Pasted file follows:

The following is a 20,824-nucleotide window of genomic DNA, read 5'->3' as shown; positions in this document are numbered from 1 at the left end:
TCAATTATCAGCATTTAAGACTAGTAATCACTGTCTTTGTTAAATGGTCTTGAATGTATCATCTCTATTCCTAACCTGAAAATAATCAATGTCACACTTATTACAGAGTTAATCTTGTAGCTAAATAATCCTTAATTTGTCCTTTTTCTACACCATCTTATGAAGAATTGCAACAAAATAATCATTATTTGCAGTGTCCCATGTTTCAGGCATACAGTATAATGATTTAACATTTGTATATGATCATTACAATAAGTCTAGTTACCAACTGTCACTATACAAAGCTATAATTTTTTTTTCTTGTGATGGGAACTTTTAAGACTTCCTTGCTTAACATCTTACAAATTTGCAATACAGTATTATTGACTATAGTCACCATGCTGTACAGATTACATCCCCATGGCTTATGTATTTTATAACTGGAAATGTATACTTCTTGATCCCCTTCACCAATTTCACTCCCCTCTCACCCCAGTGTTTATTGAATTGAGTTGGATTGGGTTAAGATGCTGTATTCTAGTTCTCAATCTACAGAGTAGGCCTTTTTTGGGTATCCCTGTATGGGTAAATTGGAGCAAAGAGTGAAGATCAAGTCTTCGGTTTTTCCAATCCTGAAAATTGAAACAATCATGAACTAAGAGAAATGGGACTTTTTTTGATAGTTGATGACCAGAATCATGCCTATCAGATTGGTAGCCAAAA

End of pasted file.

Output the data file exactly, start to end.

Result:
The following is a 20,824-nucleotide window of genomic DNA, read 5'->3' as shown; positions in this document are numbered from 1 at the left end:
TCAATTATCAGCATTTAAGACTAGTAATCACTGTCTTTGTTAAATGGTCTTGAATGTATCATCTCTATTCCTAACCTGAAAATAATCAATGTCACACTTATTACAGAGTTAATCTTGTAGCTAAATAATCCTTAATTTGTCCTTTTTCTACACCATCTTATGAAGAATTGCAACAAAATAATCATTATTTGCAGTGTCCCATGTTTCAGGCATACAGTATAATGATTTAACATTTGTATATGATCATTACAATAAGTCTAGTTACCAACTGTCACTATACAAAGCTATAATTTTTTTTTCTTGTGATGGGAACTTTTAAGACTTCCTTGCTTAACATCTTACAAATTTGCAATACAGTATTATTGACTATAGTCACCATGCTGTACAGATTACATCCCCATGGCTTATGTATTTTATAACTGGAAATGTATACTTCTTGATCCCCTTCACCAATTTCACTCCCCTCTCACCCCAGTGTTTATTGAATTGAGTTGGATTGGGTTAAGATGCTGTATTCTAGTTCTCAATCTACAGAGTAGGCCTTTTTTGGGTATCCCTGTATGGGTAAATTGGAGCAAAGAGTGAAGATCAAGTCTTCGGTTTTTCCAATCCTGAAAATTGAAACAATCATGAACTAAGAGAAATGGGACTTTTTTTGATAGTTGATGACCAGAATCATGCCTATCAGATTGGTAGCCAAAA